There are numerous different kinds of epoxy polymers. For ski-repear 2-component slow cure epoxy glue is What we are talking about. For curing fibreglass with epoxy (or carbon fibre), it’s a bit different stuff. But even for them heat is used together with vacuum to really soak it in where it counts. The prolonged cooking is What helps later on with the curing of the glassfibre. 

 Pinch'a'salt 08 Jan 2021
In reply to Xharlie:

> I'm starting to wonder if I can afford ski-touring, with my luck.

I'll tackle the elephant in the room... I would strongly suggest your luck doesn't have anything to do with it, but going out ski touring/off piste skiing early season on thin snowpack has alot to do with it.

This is a relatively recent phenomena in its scale - over my way (French Alps) in the 20+ years I have been here the number of skiers/tourers heading off piste everywhere as soon as there is the faintest covering of white has increased exponentially - where historically people would wait for a minimum of base to the snowpack to form unless skiing real 'montagne a vache' (pasture)/grass).  It makes me cringe to see some of the places people ski with the thinnest of covers when it is plainly obvious that what is underneath is rocky rather than grassy... I could also run through a list of friends and acquaintances who have tooled themselves early season on thin snowpacks - broken femur, broken tib/fib, broken shoulder + pneumothorax are just 3 incidents that spring to mind...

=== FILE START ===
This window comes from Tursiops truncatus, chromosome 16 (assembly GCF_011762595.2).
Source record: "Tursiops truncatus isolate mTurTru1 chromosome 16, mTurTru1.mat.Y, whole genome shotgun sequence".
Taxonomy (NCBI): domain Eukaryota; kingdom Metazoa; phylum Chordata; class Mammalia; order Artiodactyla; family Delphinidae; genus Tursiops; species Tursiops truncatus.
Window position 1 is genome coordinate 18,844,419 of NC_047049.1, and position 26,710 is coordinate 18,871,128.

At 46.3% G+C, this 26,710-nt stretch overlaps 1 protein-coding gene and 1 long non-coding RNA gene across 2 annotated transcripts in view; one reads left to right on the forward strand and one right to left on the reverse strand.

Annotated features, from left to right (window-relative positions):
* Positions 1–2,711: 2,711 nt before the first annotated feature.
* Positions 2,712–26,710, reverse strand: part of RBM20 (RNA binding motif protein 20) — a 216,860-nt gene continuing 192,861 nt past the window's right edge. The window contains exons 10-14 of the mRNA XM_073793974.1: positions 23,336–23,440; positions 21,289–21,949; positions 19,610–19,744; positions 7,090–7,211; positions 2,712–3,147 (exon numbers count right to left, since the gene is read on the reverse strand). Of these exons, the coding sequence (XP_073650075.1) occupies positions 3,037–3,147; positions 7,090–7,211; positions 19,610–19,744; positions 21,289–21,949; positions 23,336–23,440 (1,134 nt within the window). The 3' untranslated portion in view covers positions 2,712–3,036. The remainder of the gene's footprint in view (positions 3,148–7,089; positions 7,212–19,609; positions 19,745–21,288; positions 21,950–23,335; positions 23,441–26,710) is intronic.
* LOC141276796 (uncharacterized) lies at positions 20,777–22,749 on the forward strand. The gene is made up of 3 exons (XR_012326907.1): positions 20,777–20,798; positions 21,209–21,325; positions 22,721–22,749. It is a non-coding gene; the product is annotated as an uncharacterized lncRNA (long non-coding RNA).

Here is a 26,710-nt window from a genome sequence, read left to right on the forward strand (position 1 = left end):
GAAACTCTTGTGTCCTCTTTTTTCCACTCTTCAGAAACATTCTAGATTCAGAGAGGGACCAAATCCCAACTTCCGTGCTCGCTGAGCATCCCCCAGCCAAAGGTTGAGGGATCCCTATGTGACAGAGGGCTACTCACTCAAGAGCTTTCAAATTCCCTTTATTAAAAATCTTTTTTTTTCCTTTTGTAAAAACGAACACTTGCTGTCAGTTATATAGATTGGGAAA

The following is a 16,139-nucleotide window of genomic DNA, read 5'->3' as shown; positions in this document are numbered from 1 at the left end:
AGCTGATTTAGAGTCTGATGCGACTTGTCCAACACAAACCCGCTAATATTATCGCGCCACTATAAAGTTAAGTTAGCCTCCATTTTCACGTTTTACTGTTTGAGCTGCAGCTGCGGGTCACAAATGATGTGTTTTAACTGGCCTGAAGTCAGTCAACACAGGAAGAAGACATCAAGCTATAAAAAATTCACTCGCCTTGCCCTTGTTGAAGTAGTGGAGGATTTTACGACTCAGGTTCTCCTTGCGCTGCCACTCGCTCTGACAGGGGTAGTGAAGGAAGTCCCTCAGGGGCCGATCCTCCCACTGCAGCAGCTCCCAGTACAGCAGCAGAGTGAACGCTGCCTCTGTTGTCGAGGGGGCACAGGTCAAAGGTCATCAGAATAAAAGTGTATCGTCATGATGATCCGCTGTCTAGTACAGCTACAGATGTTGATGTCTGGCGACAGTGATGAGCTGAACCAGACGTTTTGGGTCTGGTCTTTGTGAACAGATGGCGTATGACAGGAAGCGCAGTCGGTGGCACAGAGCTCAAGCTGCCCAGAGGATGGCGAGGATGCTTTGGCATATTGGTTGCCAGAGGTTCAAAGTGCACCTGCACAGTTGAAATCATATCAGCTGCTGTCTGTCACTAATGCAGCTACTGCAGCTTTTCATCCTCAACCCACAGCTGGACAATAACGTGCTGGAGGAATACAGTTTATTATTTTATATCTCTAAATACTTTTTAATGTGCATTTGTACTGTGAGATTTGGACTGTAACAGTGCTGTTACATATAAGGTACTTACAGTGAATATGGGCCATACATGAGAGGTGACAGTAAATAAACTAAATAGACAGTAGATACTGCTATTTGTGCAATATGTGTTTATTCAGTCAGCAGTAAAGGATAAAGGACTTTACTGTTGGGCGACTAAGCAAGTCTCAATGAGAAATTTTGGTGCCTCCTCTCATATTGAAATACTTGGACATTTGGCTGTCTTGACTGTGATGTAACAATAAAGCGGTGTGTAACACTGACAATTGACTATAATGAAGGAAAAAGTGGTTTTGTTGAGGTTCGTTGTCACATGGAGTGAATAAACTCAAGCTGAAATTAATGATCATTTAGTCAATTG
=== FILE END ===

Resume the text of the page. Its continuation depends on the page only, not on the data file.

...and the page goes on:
And to pick up on a point from your OP - having a hole in your base will make a difference even if you skill level is low as you say - knowing how much a hole can affect the performance of a ski it IS something to get sorted if you want to enable your skill level to progress - no point fighting against poorly maintained kit when you could be working with well-maintained kit...

 Xharlie 14 Jan 2021
In reply to Pinch'a'salt:

> This is a relatively recent phenomena in its scale...

On all but one trip, I was taken out with locals from Allgäu or Tyrol who've been skiing since they were three so I'd hardly agree with you. Besides, it was thin snow or stay-at-home.

 Xharlie 14 Jan 2021
In reply to HeMa:

Ta, HeMa. THAT's helpful.